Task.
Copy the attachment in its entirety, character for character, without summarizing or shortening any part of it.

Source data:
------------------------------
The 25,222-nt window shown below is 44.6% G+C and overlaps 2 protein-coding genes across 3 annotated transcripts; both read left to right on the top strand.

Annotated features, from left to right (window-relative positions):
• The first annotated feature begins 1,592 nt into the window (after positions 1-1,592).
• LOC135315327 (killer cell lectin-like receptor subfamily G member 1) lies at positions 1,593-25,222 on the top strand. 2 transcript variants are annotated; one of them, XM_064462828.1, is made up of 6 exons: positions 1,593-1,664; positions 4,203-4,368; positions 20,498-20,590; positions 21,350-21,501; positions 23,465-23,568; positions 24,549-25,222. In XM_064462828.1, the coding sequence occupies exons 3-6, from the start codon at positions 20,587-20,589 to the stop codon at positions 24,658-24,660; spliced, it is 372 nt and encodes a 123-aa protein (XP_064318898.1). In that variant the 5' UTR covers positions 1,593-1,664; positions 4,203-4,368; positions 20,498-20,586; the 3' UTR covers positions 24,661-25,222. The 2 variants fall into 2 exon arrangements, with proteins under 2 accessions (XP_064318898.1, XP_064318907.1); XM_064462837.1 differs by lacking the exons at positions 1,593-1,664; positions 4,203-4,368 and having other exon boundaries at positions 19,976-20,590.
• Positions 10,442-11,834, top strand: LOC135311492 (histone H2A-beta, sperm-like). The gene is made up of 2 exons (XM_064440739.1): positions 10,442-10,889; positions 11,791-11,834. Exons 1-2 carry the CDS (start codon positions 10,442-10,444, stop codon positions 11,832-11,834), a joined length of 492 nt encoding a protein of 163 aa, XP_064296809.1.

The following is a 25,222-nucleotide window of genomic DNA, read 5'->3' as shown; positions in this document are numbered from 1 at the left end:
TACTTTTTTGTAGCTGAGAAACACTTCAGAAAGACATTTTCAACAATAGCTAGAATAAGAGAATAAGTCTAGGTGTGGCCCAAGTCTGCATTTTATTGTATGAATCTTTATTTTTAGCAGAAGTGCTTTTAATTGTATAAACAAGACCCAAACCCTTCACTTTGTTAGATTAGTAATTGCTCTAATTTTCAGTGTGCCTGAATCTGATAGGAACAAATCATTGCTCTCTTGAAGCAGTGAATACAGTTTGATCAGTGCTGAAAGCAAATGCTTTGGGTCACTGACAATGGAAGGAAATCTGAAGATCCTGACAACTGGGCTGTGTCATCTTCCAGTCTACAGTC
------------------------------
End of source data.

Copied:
The 25,222-nt window shown below is 44.6% G+C and overlaps 2 protein-coding genes across 3 annotated transcripts; both read left to right on the top strand.

Annotated features, from left to right (window-relative positions):
• The first annotated feature begins 1,592 nt into the window (after positions 1-1,592).
• LOC135315327 (killer cell lectin-like receptor subfamily G member 1) lies at positions 1,593-25,222 on the top strand. 2 transcript variants are annotated; one of them, XM_064462828.1, is made up of 6 exons: positions 1,593-1,664; positions 4,203-4,368; positions 20,498-20,590; positions 21,350-21,501; positions 23,465-23,568; positions 24,549-25,222. In XM_064462828.1, the coding sequence occupies exons 3-6, from the start codon at positions 20,587-20,589 to the stop codon at positions 24,658-24,660; spliced, it is 372 nt and encodes a 123-aa protein (XP_064318898.1). In that variant the 5' UTR covers positions 1,593-1,664; positions 4,203-4,368; positions 20,498-20,586; the 3' UTR covers positions 24,661-25,222. The 2 variants fall into 2 exon arrangements, with proteins under 2 accessions (XP_064318898.1, XP_064318907.1); XM_064462837.1 differs by lacking the exons at positions 1,593-1,664; positions 4,203-4,368 and having other exon boundaries at positions 19,976-20,590.
• Positions 10,442-11,834, top strand: LOC135311492 (histone H2A-beta, sperm-like). The gene is made up of 2 exons (XM_064440739.1): positions 10,442-10,889; positions 11,791-11,834. Exons 1-2 carry the CDS (start codon positions 10,442-10,444, stop codon positions 11,832-11,834), a joined length of 492 nt encoding a protein of 163 aa, XP_064296809.1.

The following is a 25,222-nucleotide window of genomic DNA, read 5'->3' as shown; positions in this document are numbered from 1 at the left end:
TACTTTTTTGTAGCTGAGAAACACTTCAGAAAGACATTTTCAACAATAGCTAGAATAAGAGAATAAGTCTAGGTGTGGCCCAAGTCTGCATTTTATTGTATGAATCTTTATTTTTAGCAGAAGTGCTTTTAATTGTATAAACAAGACCCAAACCCTTCACTTTGTTAGATTAGTAATTGCTCTAATTTTCAGTGTGCCTGAATCTGATAGGAACAAATCATTGCTCTCTTGAAGCAGTGAATACAGTTTGATCAGTGCTGAAAGCAAATGCTTTGGGTCACTGACAATGGAAGGAAATCTGAAGATCCTGACAACTGGGCTGTGTCATCTTCCAGTCTACAGTC